Fig. 4 Mr.White comforting Mr.Orange.

Not only is keeping the audience close to the characters effective but also keeping them at a distance or in a position where they are unable to know who to focus on is just as effective too.  Asbjørn Grønstad's interpretation of the title choice is very significant:"The term reservoir implies a strict delimitation of space, a space that may potentially burst, and by way of associative contiguity the warehouse in Reservoir Dogs seems to evoke a similar confinement of spatial energy." (Grønstad, Asbjørn, 2008:158)  The warehouse that the characters return to for refuge is definitely a strict delimitation of space, even though Mr.Orange is dying they cannot leave the premises and thus leads to their 'safehouse' becoming a smothering cell of emotional friction.  It is this emotional friction that sparks the questioning of the males' masculinity, as Glen O. Gabbard expresses: "Masculinity is a performance always on the edge of disaster or violence." (Gabbard, Glen O., 2002:80) therefore, the characters revealing their emotional panic because of the dangerous situation could spark their need to compensate with violence.  Grønstad goes on to divulge that "The narrative of Reservoir Dogs comes close to suggesting that violence is constitutive not only of the expression of ethical experience but also of the enactment of masculinity."(Grønstad, Asbjørn, 2008:166)  One example of this is the character of Mr.White, who takes on the role of protector to Mr.Orange.  Except for his willingness to kill those in his way, he seems the most emotionally mature.  He wants to protect Mr.Orange as he shares a bond with him but as soon as his masculinity is questioned he takes out his gun to threaten those that question him with violence.  Another interesting point by Grønstad is that the "Key paradox in Tarantino's film is the unmasking, or de(con)struction, of the masculine through acts of playful performativity."  (Grønstad, Asbjørn, 2008:166)  This performativity is seen with the theatrical stand-offs between characters.  One is the fight between Mr.White and Mr.Pink where they're merely arguing and it ends up in them pulling guns on each other.  The most important piece of 'violent performance' is the stand-off between Mr.White, his boss and long-time friend, Joe and Joe's son, who is to inherit the business.  Joe wants to kill Mr.Orange because he thinks he's the 'rat', Mr White wants to protect Mr.Orange as he has built a relationship with him and Joe's son wants to protect his father. It is a very tragic sequence in which the audience watches as everyone that was left standing is either killed or disappears.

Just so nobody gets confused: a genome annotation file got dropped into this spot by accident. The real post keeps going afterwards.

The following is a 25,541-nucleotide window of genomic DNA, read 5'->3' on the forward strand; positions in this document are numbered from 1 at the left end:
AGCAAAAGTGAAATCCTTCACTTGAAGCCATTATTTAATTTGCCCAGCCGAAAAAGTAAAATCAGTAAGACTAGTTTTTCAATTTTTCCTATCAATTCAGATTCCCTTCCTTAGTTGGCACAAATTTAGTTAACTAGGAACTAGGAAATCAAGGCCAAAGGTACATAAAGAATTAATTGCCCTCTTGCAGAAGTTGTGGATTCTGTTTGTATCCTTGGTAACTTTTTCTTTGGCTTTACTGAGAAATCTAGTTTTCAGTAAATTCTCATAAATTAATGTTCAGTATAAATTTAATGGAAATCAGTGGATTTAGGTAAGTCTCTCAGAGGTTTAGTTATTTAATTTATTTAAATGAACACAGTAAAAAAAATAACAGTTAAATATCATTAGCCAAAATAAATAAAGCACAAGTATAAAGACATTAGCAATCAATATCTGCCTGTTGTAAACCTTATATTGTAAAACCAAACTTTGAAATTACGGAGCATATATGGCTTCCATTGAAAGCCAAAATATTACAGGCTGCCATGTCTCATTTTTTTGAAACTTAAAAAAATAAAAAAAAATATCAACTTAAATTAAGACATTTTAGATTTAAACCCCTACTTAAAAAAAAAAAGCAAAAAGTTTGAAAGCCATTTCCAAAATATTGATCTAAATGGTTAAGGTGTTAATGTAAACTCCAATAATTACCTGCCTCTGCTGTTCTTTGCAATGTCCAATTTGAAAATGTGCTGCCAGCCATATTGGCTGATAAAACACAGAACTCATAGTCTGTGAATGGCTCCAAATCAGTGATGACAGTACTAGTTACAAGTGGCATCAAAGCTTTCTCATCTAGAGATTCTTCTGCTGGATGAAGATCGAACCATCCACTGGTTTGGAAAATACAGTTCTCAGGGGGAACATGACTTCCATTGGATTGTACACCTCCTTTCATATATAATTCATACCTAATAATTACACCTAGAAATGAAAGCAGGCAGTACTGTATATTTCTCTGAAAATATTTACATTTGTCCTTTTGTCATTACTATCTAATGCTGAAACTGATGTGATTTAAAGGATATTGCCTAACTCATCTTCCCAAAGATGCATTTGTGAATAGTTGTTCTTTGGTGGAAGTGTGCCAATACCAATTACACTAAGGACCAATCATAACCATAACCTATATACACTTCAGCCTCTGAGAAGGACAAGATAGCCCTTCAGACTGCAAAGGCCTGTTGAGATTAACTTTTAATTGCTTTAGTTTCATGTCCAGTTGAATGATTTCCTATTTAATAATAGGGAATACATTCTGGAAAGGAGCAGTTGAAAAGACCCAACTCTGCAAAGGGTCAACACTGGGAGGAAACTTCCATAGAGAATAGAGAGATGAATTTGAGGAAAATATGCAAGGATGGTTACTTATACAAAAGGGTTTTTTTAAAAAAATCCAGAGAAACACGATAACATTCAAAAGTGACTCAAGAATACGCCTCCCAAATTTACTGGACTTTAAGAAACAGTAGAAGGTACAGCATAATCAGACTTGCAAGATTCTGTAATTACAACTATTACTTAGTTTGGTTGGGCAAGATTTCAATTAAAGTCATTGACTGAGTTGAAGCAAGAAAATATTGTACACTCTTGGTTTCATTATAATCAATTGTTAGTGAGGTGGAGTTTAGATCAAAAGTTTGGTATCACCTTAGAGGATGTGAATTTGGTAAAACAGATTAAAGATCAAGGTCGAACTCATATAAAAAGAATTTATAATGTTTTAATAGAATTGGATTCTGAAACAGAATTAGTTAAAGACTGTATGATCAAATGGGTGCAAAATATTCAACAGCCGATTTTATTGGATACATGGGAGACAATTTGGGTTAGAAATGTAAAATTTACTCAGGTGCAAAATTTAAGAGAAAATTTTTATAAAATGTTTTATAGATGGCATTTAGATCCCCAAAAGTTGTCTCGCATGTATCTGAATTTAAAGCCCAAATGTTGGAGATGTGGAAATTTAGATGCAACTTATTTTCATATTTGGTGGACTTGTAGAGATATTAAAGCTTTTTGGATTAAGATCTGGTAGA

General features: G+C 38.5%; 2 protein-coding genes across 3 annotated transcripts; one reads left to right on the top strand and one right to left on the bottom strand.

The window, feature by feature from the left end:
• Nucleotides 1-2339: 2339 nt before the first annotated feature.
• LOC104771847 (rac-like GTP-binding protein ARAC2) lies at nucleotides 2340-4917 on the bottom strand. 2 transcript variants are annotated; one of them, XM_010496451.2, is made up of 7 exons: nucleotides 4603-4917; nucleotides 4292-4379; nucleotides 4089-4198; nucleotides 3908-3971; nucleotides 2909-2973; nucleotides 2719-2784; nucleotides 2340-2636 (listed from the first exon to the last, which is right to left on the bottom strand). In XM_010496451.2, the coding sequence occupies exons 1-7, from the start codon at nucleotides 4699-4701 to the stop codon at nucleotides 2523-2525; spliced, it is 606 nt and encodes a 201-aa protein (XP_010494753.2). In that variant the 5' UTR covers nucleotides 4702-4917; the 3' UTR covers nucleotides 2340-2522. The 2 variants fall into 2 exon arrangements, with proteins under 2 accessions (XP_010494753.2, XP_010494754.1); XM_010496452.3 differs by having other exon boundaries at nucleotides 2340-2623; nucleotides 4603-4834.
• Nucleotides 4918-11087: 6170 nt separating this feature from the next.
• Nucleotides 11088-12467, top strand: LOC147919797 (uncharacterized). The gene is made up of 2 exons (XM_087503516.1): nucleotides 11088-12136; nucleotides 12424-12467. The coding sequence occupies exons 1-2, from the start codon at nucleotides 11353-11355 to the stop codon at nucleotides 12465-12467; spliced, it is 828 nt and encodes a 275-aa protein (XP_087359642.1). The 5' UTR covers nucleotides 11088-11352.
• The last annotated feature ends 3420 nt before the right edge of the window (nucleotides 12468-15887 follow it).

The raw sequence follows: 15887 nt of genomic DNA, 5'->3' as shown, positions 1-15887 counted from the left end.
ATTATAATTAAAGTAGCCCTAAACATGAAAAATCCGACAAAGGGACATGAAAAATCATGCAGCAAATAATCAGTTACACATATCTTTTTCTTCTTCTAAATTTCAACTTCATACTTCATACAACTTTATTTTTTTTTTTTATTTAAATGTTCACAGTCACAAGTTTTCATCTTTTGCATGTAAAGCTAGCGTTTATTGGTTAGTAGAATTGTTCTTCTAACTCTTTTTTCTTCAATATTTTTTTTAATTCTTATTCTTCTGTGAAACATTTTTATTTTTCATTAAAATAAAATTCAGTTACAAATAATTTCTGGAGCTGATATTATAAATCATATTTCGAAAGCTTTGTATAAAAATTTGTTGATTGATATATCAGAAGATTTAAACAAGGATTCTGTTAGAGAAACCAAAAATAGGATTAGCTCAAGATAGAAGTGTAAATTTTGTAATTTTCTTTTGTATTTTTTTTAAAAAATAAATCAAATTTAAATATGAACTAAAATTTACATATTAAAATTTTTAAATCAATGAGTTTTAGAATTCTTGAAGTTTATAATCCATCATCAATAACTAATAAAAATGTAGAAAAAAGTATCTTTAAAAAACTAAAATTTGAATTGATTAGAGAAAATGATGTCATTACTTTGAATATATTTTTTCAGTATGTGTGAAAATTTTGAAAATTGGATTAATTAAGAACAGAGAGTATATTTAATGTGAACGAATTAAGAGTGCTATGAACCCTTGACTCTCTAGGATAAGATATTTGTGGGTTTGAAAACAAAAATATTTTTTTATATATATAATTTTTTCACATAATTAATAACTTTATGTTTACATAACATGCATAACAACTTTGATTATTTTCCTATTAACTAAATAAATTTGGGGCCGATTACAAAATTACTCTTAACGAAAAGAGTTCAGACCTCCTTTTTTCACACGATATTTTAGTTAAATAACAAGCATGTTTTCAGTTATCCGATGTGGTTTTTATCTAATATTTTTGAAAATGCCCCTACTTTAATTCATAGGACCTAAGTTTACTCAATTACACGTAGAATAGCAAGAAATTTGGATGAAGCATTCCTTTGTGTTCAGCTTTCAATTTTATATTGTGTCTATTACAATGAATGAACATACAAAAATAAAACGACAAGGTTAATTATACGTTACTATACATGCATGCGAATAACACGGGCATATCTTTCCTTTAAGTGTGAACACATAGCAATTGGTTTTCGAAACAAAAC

Reservoir Dogs was clearly lovingly crafted by Tarantino. Not only does it have excellent editing that reveals to the audience only snippets of what he wants you to know, when he wants you to know it, but it has become an icon for the way cinema can be reshaped, no matter how average the plot might seem.

List of Illustrations

Figure 1. Reservoir Dogs Poster. At: (Accessed on: 16.02.11)

Figure 2. Reservoir Dogs (1992) The main characters.At: (Accessed on: 16.02.11)

Figure 3. Reservoir Dogs (1992) Opening breakfast sequence. At: (Accessed on: 16.02.11)

Figure 4. Reservoir Dogs (1992) Mr.White comforting Mr.Orange. At: (Accessed on: 16.02.11)


Gabbard, Glen O. (2002) Psychoanalysis and film. London: H.Karnac (Books) Ltd.

Grønstad, Asbjørn (2008) Transfigurations: violence, death and masculinity in American cinema. Amsterdam: Amsterdam University Press.

Tarantino, Quentin, Peary, Gerald (1998) Quentin Tarantino: interviews. Mississippi: University Press of Mississippi

Van Sijll, Jennifer (2005) Cinematic storytelling: the 100 most powerful film conventions every filmmaker must know. California: Michael Wiese Productions.